J Addict Med. 2021 May 17. doi: 10.1097/ADM.0000000000000864. Online ahead of print.
OBJECTIVES: Patients with opioid use disorder (OUD) can initiate buprenorphine without requiring a withdrawal period through a low-dose (sometimes referred to as "micro-induction") approach. Although there is growing interest in low-dose buprenorphine initiation, current evidence is limited to case reports and small case series.
METHODS: We performed a retrospective cohort study of patients with OUD seen by a hospital-based addiction medicine consult service who underwent low-dose buprenorphine initiation starting during hospital admission. We then integrated our practice-based experiences with results from the existing literature to create practice considerations.
RESULTS: Sixty-eight individuals underwent 72 low-dose buprenorphine initiations between July 2019 and July 2020. Reasons for low-dose versus standard buprenorphine initiation included co-occurring pain (91.7%), patient anxiety around the possibility of withdrawal (69.4%), history of precipitated withdrawal (9.7%), opioid withdrawal intolerance (6.9%), and other reason/not specified (18.1%). Of the 72 low-dose buprenorphine initiations, 50 (69.4%) were completed in the hospital, 9 (12.5%) transitioned to complete as an outpatient, and 13 (18.1%) were terminated early. We apply our experiences and findings from literature to recommendations for varied clinical scenarios, including acute illness, co-occurring pain, opioid withdrawal intolerance, transition from high dose methadone to buprenorphine, history of precipitated withdrawal, and rapid hospital discharge. We share a standard low-dose initiation protocol with potential modifications based on above scenarios.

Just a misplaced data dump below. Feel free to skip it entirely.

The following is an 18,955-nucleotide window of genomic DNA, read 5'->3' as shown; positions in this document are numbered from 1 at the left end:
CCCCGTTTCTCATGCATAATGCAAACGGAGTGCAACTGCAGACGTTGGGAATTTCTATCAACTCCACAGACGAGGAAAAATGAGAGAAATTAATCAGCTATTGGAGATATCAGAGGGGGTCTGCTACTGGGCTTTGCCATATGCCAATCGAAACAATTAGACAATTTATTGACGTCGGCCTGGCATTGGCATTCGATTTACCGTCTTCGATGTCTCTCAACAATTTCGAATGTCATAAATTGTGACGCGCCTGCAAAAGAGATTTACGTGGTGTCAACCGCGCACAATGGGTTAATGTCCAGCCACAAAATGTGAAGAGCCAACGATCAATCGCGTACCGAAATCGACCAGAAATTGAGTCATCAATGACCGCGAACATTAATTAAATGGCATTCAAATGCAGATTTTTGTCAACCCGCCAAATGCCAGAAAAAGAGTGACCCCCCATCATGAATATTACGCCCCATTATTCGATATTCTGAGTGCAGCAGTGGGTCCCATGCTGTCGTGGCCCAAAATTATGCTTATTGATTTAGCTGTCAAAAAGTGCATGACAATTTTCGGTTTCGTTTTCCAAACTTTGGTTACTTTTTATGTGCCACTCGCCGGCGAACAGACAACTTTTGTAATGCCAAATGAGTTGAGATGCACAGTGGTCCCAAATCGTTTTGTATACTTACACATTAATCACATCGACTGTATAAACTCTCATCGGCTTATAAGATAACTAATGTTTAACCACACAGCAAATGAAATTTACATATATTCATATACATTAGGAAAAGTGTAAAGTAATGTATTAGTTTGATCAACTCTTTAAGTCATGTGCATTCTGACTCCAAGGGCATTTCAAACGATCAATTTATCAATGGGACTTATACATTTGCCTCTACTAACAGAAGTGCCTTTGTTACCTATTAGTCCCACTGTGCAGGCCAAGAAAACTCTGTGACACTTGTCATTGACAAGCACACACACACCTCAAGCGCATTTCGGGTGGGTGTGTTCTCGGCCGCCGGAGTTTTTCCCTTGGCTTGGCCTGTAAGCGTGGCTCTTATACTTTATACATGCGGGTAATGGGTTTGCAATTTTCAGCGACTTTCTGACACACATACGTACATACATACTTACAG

CONCLUSIONS: Low-dose buprenorphine initiation offers a well-tolerated and versatile approach for hospitalized patients with OUD. We share lessons from our experiences and the literature, and provide practical considerations for providers.